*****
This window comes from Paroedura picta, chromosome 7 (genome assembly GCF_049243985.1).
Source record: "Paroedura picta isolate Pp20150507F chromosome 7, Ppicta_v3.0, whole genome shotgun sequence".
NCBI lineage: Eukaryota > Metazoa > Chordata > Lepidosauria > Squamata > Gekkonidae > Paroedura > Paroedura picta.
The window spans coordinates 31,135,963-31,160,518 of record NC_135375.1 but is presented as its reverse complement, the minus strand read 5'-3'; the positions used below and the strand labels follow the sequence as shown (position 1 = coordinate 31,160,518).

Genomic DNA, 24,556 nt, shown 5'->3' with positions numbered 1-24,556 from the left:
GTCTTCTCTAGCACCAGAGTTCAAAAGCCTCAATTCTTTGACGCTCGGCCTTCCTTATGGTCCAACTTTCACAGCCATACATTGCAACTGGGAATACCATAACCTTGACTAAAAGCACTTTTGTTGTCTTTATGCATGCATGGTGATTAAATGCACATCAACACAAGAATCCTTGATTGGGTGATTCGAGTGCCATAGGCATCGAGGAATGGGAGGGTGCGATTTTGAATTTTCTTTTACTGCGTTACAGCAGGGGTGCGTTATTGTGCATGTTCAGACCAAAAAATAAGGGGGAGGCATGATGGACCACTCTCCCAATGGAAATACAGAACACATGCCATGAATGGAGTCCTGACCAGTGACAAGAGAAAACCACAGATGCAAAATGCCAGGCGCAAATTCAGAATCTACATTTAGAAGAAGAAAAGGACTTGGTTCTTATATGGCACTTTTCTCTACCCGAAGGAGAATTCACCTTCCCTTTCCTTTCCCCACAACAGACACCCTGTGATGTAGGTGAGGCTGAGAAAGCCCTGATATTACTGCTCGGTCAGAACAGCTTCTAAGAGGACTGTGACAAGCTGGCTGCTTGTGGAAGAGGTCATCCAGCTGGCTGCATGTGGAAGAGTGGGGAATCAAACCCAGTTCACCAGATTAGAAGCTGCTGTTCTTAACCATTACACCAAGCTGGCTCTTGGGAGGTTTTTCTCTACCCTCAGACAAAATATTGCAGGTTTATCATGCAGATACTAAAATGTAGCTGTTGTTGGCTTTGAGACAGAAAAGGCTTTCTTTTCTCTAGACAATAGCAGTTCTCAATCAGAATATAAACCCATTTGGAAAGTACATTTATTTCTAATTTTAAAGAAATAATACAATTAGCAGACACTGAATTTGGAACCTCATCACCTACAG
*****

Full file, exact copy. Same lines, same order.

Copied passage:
This window comes from Paroedura picta, chromosome 7 (genome assembly GCF_049243985.1).
Source record: "Paroedura picta isolate Pp20150507F chromosome 7, Ppicta_v3.0, whole genome shotgun sequence".
NCBI lineage: Eukaryota > Metazoa > Chordata > Lepidosauria > Squamata > Gekkonidae > Paroedura > Paroedura picta.
The window spans coordinates 31,135,963-31,160,518 of record NC_135375.1 but is presented as its reverse complement, the minus strand read 5'-3'; the positions used below and the strand labels follow the sequence as shown (position 1 = coordinate 31,160,518).

Genomic DNA, 24,556 nt, shown 5'->3' with positions numbered 1-24,556 from the left:
GTCTTCTCTAGCACCAGAGTTCAAAAGCCTCAATTCTTTGACGCTCGGCCTTCCTTATGGTCCAACTTTCACAGCCATACATTGCAACTGGGAATACCATAACCTTGACTAAAAGCACTTTTGTTGTCTTTATGCATGCATGGTGATTAAATGCACATCAACACAAGAATCCTTGATTGGGTGATTCGAGTGCCATAGGCATCGAGGAATGGGAGGGTGCGATTTTGAATTTTCTTTTACTGCGTTACAGCAGGGGTGCGTTATTGTGCATGTTCAGACCAAAAAATAAGGGGGAGGCATGATGGACCACTCTCCCAATGGAAATACAGAACACATGCCATGAATGGAGTCCTGACCAGTGACAAGAGAAAACCACAGATGCAAAATGCCAGGCGCAAATTCAGAATCTACATTTAGAAGAAGAAAAGGACTTGGTTCTTATATGGCACTTTTCTCTACCCGAAGGAGAATTCACCTTCCCTTTCCTTTCCCCACAACAGACACCCTGTGATGTAGGTGAGGCTGAGAAAGCCCTGATATTACTGCTCGGTCAGAACAGCTTCTAAGAGGACTGTGACAAGCTGGCTGCTTGTGGAAGAGGTCATCCAGCTGGCTGCATGTGGAAGAGTGGGGAATCAAACCCAGTTCACCAGATTAGAAGCTGCTGTTCTTAACCATTACACCAAGCTGGCTCTTGGGAGGTTTTTCTCTACCCTCAGACAAAATATTGCAGGTTTATCATGCAGATACTAAAATGTAGCTGTTGTTGGCTTTGAGACAGAAAAGGCTTTCTTTTCTCTAGACAATAGCAGTTCTCAATCAGAATATAAACCCATTTGGAAAGTACATTTATTTCTAATTTTAAAGAAATAATACAATTAGCAGACACTGAATTTGGAACCTCATCACCTACAG